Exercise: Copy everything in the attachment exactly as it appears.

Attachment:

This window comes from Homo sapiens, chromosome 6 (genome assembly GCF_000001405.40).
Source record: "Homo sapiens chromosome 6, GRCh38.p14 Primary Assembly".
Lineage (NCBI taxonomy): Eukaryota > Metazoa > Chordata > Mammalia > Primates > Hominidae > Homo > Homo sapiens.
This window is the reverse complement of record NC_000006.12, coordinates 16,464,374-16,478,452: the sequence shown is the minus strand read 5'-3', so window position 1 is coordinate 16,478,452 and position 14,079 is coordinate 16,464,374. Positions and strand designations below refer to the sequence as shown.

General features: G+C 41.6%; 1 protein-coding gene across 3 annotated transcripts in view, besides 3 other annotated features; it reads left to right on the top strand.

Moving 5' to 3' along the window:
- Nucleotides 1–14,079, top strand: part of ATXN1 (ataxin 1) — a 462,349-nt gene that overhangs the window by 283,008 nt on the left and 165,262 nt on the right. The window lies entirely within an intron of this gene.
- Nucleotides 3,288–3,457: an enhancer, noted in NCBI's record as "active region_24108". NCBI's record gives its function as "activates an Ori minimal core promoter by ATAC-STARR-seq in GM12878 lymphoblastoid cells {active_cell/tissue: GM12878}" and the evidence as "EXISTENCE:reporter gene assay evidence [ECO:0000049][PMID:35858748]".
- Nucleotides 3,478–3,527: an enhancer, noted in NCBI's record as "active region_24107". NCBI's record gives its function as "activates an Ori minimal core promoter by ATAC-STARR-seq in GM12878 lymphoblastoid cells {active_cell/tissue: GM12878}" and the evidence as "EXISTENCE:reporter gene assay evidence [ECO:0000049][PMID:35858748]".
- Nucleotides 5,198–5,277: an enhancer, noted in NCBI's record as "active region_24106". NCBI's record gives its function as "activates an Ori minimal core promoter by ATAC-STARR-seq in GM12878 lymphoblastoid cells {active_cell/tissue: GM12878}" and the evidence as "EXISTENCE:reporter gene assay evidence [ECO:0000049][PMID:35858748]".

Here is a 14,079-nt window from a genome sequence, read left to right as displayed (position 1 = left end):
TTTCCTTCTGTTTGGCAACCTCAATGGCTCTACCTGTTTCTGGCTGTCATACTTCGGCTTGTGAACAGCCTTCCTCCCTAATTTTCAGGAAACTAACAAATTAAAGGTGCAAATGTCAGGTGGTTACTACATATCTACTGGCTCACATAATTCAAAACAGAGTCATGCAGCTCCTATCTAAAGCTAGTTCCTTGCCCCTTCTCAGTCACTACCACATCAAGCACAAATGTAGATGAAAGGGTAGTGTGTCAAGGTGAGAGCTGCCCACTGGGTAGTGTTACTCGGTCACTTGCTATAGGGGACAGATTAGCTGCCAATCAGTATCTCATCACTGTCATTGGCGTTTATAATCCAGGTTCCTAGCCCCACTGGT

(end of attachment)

This window comes from Homo sapiens, chromosome 6 (genome assembly GCF_000001405.40).
Source record: "Homo sapiens chromosome 6, GRCh38.p14 Primary Assembly".
Lineage (NCBI taxonomy): Eukaryota > Metazoa > Chordata > Mammalia > Primates > Hominidae > Homo > Homo sapiens.
This window is the reverse complement of record NC_000006.12, coordinates 16,464,374-16,478,452: the sequence shown is the minus strand read 5'-3', so window position 1 is coordinate 16,478,452 and position 14,079 is coordinate 16,464,374. Positions and strand designations below refer to the sequence as shown.

General features: G+C 41.6%; 1 protein-coding gene across 3 annotated transcripts in view, besides 3 other annotated features; it reads left to right on the top strand.

Moving 5' to 3' along the window:
- Nucleotides 1–14,079, top strand: part of ATXN1 (ataxin 1) — a 462,349-nt gene that overhangs the window by 283,008 nt on the left and 165,262 nt on the right. The window lies entirely within an intron of this gene.
- Nucleotides 3,288–3,457: an enhancer, noted in NCBI's record as "active region_24108". NCBI's record gives its function as "activates an Ori minimal core promoter by ATAC-STARR-seq in GM12878 lymphoblastoid cells {active_cell/tissue: GM12878}" and the evidence as "EXISTENCE:reporter gene assay evidence [ECO:0000049][PMID:35858748]".
- Nucleotides 3,478–3,527: an enhancer, noted in NCBI's record as "active region_24107". NCBI's record gives its function as "activates an Ori minimal core promoter by ATAC-STARR-seq in GM12878 lymphoblastoid cells {active_cell/tissue: GM12878}" and the evidence as "EXISTENCE:reporter gene assay evidence [ECO:0000049][PMID:35858748]".
- Nucleotides 5,198–5,277: an enhancer, noted in NCBI's record as "active region_24106". NCBI's record gives its function as "activates an Ori minimal core promoter by ATAC-STARR-seq in GM12878 lymphoblastoid cells {active_cell/tissue: GM12878}" and the evidence as "EXISTENCE:reporter gene assay evidence [ECO:0000049][PMID:35858748]".

Here is a 14,079-nt window from a genome sequence, read left to right as displayed (position 1 = left end):
TTTCCTTCTGTTTGGCAACCTCAATGGCTCTACCTGTTTCTGGCTGTCATACTTCGGCTTGTGAACAGCCTTCCTCCCTAATTTTCAGGAAACTAACAAATTAAAGGTGCAAATGTCAGGTGGTTACTACATATCTACTGGCTCACATAATTCAAAACAGAGTCATGCAGCTCCTATCTAAAGCTAGTTCCTTGCCCCTTCTCAGTCACTACCACATCAAGCACAAATGTAGATGAAAGGGTAGTGTGTCAAGGTGAGAGCTGCCCACTGGGTAGTGTTACTCGGTCACTTGCTATAGGGGACAGATTAGCTGCCAATCAGTATCTCATCACTGTCATTGGCGTTTATAATCCAGGTTCCTAGCCCCACTGGT